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Eating Disorders Are Not a “Female Problem”

by Jane Wangersky March 25th, 2011 | Children's Health, Men's Health, Mental Health, Nutrition
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Most people would picture someone with an eating disorder as a very thin — or very overweight — girl or young woman, not as an athletic, muscular young male. Yet, though eating disorders affect boys and men less often, they do strike them — and the patient’s self-image as an athlete can be a factor. The results can be just as devastating as they are for girls and women.

Let’s take a quick look at exactly what eating disorders are. The National Institute of Mental Health sums it up: “An eating disorder is marked by extremes. It is present when a person experiences severe disturbances in eating behavior, such as extreme reduction of food intake or extreme overeating, or feelings of extreme distress or concern about body weight or shape.”

The main types are anorexia (extreme desire to stay thin) and bulimia (binge eating followed by attempts to make up for it, like induced vomiting). The rest are known as EDNOS — eating disorders not otherwise specified. These include binge eating disorder, in which the patient doesn’t try to make up for binges, but feels excessively bad about them. Eating disorders can be treated with psychotherapy, sometimes together with medication. They often first show up during adolescence or early adulthood. They may co-exist with other mental health problems, and the patient’s abnormal eating can lead to severe physical problems.

Binge eating disorder is about as common in males as females, says NIMH. One in four children with anorexia is a boy. Sadly, though they show the same symptoms as girls, they’re less likely to have their “stereotypically female” illness recognized and treated.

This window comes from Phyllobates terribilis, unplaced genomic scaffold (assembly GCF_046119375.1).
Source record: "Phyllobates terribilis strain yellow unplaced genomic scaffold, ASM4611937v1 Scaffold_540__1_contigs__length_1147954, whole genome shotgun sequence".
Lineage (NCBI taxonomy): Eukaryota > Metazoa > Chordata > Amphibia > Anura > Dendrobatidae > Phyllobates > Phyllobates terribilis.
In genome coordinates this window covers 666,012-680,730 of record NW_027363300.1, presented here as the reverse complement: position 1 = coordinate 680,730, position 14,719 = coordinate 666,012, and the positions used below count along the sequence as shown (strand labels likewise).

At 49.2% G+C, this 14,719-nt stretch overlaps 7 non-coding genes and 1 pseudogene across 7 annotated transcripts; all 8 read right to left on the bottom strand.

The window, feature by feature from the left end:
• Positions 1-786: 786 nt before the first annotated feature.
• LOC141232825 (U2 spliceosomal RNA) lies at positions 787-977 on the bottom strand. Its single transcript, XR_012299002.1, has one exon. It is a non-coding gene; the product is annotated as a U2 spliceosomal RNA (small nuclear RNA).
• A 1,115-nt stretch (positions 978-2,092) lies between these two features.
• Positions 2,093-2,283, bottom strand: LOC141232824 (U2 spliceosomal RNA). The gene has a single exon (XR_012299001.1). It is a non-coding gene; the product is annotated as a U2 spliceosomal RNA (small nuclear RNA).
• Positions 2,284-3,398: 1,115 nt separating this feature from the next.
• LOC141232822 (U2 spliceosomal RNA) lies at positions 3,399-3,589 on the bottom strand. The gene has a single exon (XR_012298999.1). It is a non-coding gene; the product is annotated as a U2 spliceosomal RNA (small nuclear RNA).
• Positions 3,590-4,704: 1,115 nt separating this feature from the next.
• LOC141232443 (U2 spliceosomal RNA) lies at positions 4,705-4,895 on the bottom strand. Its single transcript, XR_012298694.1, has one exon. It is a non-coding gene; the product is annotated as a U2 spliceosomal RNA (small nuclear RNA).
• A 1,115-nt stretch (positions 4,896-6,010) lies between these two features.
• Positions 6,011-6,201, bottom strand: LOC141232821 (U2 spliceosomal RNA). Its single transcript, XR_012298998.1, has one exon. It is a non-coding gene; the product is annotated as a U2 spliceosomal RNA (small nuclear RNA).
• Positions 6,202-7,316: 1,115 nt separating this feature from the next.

Maybe one reason for this is that males don’t necessarily want to lose weight — they may want to gain weight, develop more muscle, or do anything that will make them larger, to the point of using steroids. They may have muscle dysmorphia, an obsession with being muscular, commonly known as bigorexia. That nickname says it all — even in our sedentary, information-basedĀ  society, body size isĀ  important to a male’s self-image.

Why? Well, we’ve known for a long time how impossibly perfect media images of women affect girls’ body images. Now, maybe, the same thing is happening to boys. A 1998 study measured male action figures from a period of 30 years and concluded: “We found that the figures have grown much more muscular over time, with many contemporary figures exceeding the muscularity of even the largest human bodybuilders.”

Also troubling is NIMH’s recent finding that most teens with eating disorders don’t get treatment for their particular condition.

It can be hard to recognize an eating disorder in a man or boy, and it can be hard for them to admit to problems of this kind. But it’s something parents, teachers, and society have to be ready to deal with.

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